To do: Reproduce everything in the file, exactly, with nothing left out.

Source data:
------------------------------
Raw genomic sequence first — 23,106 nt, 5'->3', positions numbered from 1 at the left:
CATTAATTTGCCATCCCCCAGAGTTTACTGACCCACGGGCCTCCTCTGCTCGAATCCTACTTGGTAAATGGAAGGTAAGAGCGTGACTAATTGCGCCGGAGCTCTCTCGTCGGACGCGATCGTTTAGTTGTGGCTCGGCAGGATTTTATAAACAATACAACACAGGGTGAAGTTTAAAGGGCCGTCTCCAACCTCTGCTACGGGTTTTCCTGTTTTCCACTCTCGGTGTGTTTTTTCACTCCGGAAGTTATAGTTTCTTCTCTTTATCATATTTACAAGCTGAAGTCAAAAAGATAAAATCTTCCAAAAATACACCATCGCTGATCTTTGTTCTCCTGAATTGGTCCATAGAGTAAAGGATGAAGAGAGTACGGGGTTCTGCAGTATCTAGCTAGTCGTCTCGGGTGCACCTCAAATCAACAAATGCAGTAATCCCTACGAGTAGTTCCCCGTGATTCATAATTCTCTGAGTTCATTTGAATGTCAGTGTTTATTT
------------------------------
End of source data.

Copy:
Raw genomic sequence first — 23,106 nt, 5'->3', positions numbered from 1 at the left:
CATTAATTTGCCATCCCCCAGAGTTTACTGACCCACGGGCCTCCTCTGCTCGAATCCTACTTGGTAAATGGAAGGTAAGAGCGTGACTAATTGCGCCGGAGCTCTCTCGTCGGACGCGATCGTTTAGTTGTGGCTCGGCAGGATTTTATAAACAATACAACACAGGGTGAAGTTTAAAGGGCCGTCTCCAACCTCTGCTACGGGTTTTCCTGTTTTCCACTCTCGGTGTGTTTTTTCACTCCGGAAGTTATAGTTTCTTCTCTTTATCATATTTACAAGCTGAAGTCAAAAAGATAAAATCTTCCAAAAATACACCATCGCTGATCTTTGTTCTCCTGAATTGGTCCATAGAGTAAAGGATGAAGAGAGTACGGGGTTCTGCAGTATCTAGCTAGTCGTCTCGGGTGCACCTCAAATCAACAAATGCAGTAATCCCTACGAGTAGTTCCCCGTGATTCATAATTCTCTGAGTTCATTTGAATGTCAGTGTTTATTT